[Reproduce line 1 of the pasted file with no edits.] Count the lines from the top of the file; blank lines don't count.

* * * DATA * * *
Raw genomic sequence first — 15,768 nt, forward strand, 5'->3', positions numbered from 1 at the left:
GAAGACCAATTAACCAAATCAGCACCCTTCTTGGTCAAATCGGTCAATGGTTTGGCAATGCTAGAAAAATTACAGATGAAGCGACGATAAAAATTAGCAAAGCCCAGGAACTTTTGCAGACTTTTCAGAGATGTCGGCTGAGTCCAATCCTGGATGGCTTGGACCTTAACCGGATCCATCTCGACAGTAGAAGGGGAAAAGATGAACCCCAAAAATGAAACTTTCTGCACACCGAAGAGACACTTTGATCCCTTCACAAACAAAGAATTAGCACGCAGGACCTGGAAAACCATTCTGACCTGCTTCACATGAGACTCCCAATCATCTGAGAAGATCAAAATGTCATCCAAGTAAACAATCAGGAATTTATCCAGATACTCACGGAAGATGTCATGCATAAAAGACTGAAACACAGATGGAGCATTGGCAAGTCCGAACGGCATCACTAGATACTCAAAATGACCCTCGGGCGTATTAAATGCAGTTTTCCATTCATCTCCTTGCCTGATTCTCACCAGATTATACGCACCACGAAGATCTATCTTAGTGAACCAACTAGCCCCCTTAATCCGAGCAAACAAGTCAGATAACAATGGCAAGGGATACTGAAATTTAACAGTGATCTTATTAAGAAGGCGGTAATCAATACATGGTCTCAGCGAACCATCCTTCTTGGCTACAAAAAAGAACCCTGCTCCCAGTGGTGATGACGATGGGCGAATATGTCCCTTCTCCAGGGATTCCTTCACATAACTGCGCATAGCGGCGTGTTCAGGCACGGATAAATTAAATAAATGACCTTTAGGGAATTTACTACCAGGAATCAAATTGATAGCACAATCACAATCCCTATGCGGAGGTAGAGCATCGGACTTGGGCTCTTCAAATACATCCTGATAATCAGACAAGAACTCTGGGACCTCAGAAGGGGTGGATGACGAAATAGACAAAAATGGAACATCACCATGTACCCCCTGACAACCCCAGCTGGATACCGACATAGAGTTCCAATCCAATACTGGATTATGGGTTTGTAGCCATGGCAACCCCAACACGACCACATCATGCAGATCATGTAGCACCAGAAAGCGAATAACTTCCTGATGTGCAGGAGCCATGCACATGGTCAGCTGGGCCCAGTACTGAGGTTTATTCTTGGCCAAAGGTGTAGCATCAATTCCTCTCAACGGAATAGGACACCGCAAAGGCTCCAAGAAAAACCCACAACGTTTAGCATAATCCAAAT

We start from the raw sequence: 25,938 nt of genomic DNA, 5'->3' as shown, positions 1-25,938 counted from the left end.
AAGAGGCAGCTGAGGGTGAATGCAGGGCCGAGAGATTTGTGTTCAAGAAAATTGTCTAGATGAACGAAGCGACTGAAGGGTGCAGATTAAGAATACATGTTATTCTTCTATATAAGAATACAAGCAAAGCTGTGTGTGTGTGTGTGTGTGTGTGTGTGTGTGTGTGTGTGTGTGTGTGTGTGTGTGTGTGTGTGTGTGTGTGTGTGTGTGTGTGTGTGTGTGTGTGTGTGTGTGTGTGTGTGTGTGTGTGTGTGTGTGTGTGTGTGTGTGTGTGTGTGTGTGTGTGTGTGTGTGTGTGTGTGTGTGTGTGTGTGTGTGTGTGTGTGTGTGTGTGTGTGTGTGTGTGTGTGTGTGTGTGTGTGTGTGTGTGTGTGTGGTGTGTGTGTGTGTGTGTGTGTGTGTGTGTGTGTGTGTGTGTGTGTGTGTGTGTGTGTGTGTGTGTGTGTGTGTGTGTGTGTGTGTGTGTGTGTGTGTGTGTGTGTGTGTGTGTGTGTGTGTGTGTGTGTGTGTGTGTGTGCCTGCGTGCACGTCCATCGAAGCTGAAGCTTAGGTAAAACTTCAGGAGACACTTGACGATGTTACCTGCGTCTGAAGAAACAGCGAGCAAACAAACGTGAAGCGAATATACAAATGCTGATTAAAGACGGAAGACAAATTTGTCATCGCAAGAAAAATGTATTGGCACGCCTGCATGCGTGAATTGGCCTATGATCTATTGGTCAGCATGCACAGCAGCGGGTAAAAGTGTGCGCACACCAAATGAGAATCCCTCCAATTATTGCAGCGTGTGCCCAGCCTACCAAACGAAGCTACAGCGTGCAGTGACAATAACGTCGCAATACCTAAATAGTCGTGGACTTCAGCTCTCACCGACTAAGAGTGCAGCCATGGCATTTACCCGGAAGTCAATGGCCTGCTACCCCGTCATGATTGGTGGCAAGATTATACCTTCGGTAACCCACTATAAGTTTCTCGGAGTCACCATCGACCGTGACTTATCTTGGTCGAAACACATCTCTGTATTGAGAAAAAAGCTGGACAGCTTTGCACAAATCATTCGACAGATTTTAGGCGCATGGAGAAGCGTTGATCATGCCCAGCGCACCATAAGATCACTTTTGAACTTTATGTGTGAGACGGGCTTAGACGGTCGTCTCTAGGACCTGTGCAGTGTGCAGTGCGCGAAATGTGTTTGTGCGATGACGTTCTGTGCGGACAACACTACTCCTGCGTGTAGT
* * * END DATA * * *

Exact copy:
Raw genomic sequence first — 15,768 nt, forward strand, 5'->3', positions numbered from 1 at the left: